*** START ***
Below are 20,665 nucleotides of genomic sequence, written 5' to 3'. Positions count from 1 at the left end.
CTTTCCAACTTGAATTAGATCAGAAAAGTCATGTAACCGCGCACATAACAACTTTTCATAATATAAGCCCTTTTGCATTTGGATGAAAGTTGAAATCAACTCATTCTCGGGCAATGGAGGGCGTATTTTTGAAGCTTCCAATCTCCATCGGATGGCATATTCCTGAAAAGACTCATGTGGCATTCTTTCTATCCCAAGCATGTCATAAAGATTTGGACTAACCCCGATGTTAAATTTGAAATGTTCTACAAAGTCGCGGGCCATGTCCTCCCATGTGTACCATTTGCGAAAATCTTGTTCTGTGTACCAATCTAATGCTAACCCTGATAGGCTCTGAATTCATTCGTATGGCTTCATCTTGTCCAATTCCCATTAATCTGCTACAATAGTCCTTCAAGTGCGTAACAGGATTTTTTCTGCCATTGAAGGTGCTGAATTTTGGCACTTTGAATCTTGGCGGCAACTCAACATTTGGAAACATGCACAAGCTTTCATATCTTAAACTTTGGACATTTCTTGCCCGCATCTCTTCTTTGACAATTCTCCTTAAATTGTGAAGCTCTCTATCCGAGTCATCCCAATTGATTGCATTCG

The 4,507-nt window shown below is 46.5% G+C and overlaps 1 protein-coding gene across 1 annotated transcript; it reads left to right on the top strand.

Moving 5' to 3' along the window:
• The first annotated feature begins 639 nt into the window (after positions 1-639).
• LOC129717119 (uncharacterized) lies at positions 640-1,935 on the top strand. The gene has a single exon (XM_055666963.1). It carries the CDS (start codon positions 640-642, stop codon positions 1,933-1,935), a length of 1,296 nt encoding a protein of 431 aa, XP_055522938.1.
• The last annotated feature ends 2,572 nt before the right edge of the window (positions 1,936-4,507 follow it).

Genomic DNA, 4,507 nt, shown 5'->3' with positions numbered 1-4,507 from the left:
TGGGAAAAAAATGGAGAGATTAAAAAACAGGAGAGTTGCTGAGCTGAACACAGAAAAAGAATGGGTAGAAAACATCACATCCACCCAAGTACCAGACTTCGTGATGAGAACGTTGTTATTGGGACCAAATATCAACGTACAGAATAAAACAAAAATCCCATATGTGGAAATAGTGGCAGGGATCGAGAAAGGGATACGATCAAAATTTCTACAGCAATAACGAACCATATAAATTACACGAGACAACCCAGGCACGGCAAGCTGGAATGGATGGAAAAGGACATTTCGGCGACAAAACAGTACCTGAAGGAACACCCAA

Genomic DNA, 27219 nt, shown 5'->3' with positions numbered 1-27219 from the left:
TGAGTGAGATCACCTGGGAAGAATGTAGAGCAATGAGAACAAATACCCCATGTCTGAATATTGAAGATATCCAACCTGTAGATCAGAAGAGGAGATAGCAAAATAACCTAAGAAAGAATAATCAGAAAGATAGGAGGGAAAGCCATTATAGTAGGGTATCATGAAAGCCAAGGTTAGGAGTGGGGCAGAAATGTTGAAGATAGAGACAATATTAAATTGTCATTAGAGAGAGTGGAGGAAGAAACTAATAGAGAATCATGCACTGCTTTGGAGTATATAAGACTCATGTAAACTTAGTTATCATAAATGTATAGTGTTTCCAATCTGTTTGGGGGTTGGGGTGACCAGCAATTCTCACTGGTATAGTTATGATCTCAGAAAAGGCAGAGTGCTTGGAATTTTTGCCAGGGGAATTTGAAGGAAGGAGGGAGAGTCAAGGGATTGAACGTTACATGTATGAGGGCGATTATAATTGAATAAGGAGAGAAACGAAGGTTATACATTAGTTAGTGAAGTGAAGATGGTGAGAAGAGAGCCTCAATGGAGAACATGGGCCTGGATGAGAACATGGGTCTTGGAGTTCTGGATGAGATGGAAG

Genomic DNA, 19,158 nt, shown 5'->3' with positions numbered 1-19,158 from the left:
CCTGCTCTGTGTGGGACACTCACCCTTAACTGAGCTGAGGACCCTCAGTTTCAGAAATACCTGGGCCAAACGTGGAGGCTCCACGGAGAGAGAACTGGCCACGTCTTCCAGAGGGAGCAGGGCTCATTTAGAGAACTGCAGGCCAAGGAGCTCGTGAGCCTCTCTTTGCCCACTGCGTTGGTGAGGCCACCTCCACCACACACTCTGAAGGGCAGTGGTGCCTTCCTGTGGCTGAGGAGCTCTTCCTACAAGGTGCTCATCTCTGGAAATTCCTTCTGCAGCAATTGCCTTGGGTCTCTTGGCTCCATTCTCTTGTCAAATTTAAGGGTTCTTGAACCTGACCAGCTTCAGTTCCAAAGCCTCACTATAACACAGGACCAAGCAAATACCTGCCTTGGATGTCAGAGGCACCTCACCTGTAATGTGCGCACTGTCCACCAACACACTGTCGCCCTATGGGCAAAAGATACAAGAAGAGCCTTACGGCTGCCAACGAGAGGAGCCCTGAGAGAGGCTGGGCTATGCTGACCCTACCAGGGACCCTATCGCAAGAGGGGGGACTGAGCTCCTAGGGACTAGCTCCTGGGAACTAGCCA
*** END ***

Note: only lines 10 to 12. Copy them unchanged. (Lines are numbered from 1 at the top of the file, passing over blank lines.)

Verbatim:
Genomic DNA, 27219 nt, shown 5'->3' with positions numbered 1-27219 from the left:
TGAGTGAGATCACCTGGGAAGAATGTAGAGCAATGAGAACAAATACCCCATGTCTGAATATTGAAGATATCCAACCTGTAGATCAGAAGAGGAGATAGCAAAATAACCTAAGAAAGAATAATCAGAAAGATAGGAGGGAAAGCCATTATAGTAGGGTATCATGAAAGCCAAGGTTAGGAGTGGGGCAGAAATGTTGAAGATAGAGACAATATTAAATTGTCATTAGAGAGAGTGGAGGAAGAAACTAATAGAGAATCATGCACTGCTTTGGAGTATATAAGACTCATGTAAACTTAGTTATCATAAATGTATAGTGTTTCCAATCTGTTTGGGGGTTGGGGTGACCAGCAATTCTCACTGGTATAGTTATGATCTCAGAAAAGGCAGAGTGCTTGGAATTTTTGCCAGGGGAATTTGAAGGAAGGAGGGAGAGTCAAGGGATTGAACGTTACATGTATGAGGGCGATTATAATTGAATAAGGAGAGAAACGAAGGTTATACATTAGTTAGTGAAGTGAAGATGGTGAGAAGAGAGCCTCAATGGAGAACATGGGCCTGGATGAGAACATGGGTCTTGGAGTTCTGGATGAGATGGAAG

Genomic DNA, 19,158 nt, shown 5'->3' with positions numbered 1-19,158 from the left: